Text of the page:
Corvette Summer


Adventure / Comedy

IMDb Rating 5.6 10 2,517


Downloaded 13,736 times
August 13, 2019


Annie Potts as Amy Grady
Brion James as Lynwood
Mark Hamill as Bin / Oden Shop Master
Wendie Jo Sperber as Kuchinsky
720p.BLU 1080p.BLU
814.58 MB
23.976 fps
105 min
P/S N/A / N/A
1.53 GB
23.976 fps
105 min
P/S N/A / N/A

Movie Reviews

Reviewed by Bandit1974 7 / 10 / 10

Summer Lovin

I read several reviews about this movie before writing mine. I always do for some reason. The one common thread throughout a lot of the reviews is a point I definitely agree with. This movie oozes 70's cheese. Keep in mind, I happen to love the tackiness that only the 70's could offer. Aside from that, this is a fairly simple, yet entertaining movie. Does it break any new ground? Certainly not. But how many movies do? Our main character, Kenny Dantley, builds and falls in love with a custom Corvette in his high school shop class. Not long after it is built the car is stolen. The cops tell Dantley and the rest of his shop class that the car most likely will never be recovered. Dantley refuses to accept this and heads to where he heard the car was last seen. Vegas. Along the way he falls in love with Vanessa, a wannabe hooker headed to Vegas to "go pro". There is no doubt that this is a "B" grade drive in movie. That being said, if you are a "car guy" (as I am) this movie should prove to be worth watching. Anyone who has ever fallen in love with a car will understand Dantley's obsession. It's NOT "just" a car. Car guys know their obsessions are irrational, but that doesn't stop us. Call me crazy, but the attraction a car guy has to his favorite model isn't THAT much different than the one he feels to his dream girl. Corvette Summer offers a few laughs and a return to a part of the 70's a lot would like to forget. The disco van scene. There are some familiar faces from the era and a great chase scene at the end of the movie. Not every movie is Oscar bound. Let's not forget a movies most important purpose is to entertain.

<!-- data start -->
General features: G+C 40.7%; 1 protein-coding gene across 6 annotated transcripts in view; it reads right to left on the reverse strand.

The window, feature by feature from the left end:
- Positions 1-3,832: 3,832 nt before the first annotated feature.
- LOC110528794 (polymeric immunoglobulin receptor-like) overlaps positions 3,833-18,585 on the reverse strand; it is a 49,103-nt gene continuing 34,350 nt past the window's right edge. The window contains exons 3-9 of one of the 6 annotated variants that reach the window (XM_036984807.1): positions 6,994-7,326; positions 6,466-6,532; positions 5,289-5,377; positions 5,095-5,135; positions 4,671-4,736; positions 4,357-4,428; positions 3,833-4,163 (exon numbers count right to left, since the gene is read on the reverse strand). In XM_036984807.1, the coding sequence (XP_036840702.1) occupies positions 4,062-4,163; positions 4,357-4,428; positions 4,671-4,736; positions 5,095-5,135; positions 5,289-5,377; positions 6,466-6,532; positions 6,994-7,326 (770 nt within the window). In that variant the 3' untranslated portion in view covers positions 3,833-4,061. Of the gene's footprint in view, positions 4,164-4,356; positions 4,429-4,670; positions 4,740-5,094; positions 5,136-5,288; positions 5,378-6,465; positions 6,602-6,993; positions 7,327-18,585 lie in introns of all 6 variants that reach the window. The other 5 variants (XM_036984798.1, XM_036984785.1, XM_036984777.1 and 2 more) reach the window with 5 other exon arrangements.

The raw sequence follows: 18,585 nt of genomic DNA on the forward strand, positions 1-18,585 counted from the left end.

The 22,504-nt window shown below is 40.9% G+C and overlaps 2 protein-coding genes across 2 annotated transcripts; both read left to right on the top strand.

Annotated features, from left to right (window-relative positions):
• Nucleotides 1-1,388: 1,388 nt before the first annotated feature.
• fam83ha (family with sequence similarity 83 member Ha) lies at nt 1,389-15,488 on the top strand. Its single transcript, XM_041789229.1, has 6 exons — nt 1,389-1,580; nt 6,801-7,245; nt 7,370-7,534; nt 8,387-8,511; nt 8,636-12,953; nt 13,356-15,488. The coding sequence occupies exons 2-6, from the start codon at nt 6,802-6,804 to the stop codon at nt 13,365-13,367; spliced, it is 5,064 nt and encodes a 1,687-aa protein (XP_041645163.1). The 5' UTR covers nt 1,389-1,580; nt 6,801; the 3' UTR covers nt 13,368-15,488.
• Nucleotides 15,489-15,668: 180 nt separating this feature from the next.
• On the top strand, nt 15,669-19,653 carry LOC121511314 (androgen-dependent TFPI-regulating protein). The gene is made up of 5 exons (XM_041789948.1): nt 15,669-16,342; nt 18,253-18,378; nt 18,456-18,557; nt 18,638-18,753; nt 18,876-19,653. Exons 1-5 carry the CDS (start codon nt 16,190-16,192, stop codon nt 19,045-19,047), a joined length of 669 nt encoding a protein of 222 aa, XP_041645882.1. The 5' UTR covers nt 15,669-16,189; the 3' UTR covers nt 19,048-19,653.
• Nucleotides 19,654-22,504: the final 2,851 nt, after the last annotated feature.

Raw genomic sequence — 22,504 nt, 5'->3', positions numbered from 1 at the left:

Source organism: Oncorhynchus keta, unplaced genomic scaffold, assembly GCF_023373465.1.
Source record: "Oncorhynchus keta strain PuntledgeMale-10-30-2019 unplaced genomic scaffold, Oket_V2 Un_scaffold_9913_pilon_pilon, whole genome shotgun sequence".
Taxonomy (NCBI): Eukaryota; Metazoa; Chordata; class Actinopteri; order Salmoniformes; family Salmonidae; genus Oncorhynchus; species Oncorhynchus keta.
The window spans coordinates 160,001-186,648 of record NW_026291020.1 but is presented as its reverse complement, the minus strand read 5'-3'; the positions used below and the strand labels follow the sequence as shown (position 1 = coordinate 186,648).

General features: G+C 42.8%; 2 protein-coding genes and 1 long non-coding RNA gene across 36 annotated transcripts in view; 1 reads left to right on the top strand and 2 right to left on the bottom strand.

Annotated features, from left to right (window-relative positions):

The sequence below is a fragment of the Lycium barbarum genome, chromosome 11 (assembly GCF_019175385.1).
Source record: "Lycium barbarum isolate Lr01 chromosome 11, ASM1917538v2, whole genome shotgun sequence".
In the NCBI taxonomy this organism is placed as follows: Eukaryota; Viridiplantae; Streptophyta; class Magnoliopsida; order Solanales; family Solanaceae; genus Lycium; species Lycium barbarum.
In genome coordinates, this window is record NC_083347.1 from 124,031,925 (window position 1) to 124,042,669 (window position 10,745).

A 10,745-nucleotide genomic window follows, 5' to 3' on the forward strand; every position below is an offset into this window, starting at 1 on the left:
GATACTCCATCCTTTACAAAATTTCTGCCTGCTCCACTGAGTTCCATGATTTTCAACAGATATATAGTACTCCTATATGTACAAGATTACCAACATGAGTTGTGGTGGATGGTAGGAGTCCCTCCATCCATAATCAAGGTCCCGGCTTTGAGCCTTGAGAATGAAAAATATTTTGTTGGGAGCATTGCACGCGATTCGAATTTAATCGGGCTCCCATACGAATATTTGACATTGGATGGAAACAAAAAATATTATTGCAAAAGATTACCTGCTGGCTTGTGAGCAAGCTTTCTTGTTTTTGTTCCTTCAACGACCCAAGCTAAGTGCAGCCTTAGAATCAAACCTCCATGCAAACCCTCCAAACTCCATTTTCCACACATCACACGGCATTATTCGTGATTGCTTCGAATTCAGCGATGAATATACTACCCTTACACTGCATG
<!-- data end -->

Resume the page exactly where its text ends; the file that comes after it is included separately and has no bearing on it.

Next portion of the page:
Reviewed by ReelCheese 9 / 10 / 10

Tank Half Full Or Half Empty?

The gas tank is either half full or half empty depending on how you view CORVETTE SUMMER. One could justly call it forced in its humor, directionless, repetitive and overlong. Others will see a likable, innocent coming-of-age adventure. It depends on your mood and, more prominently, your aversion to '70s cheese and ability to forgive silver screen shortcomings. Kenny Dantley is a freshly-minted high school grad who has more time for cars than girls (he's played by a distinctly non-high school aged Mark Hamill, but bear with us). To say he loves the blazing red Stingray he and his shop classmates restored doesn't go far enough in describing the relationship. When the Corvette is swiped by evildoers, our hero swoops into action to track it down on the mean streets of Nevada, intent on ensuring that what was stolen and brought to Vegas doesn't stay in Vegas. He finds an unlikely ally in Vanessa (Annie Potts), an aspiring hooker with a heart of gold and an affinity for car-obsessed teenagers. I have a special attachment to CORVETTE SUMMER. It was one of the first movies I saw late at night when I was 13 and allowed to stay home alone on the weekends while the folks went camping. TBS's NITE FLIX (oh, how we miss NITE FLIX... so much better than RUSH HOUR 2 played thrice in a row) carried it at 2 a.m., and I had a blast. Recently, I rented it after all these years and found that while it wasn't the masterpiece I remembered, it is amusing and at times quite absorbing, though it starts to lay more than rubber in the second half. Hamill and Potts are no George and Gracie, but they suffice, and the supporting cast, including Eugene Roche (as Mr. McGrath) and Kim Milford (the villainous Wayne Lowry), hold up their end of the bargain. CORVETTE SUMMER has an awful reputation; it has even been mocked in MYSTERY SCIENCE THEATRE 3000 (as the characters mocked another film). I'm sure there are those who still blame it for the utter failure of Mark Hamill's post-STAR WARS career. But it is what it is, an imperfect though fun ride back into the late '70s. It's recommended, but only for certain tastes in the mood for something different.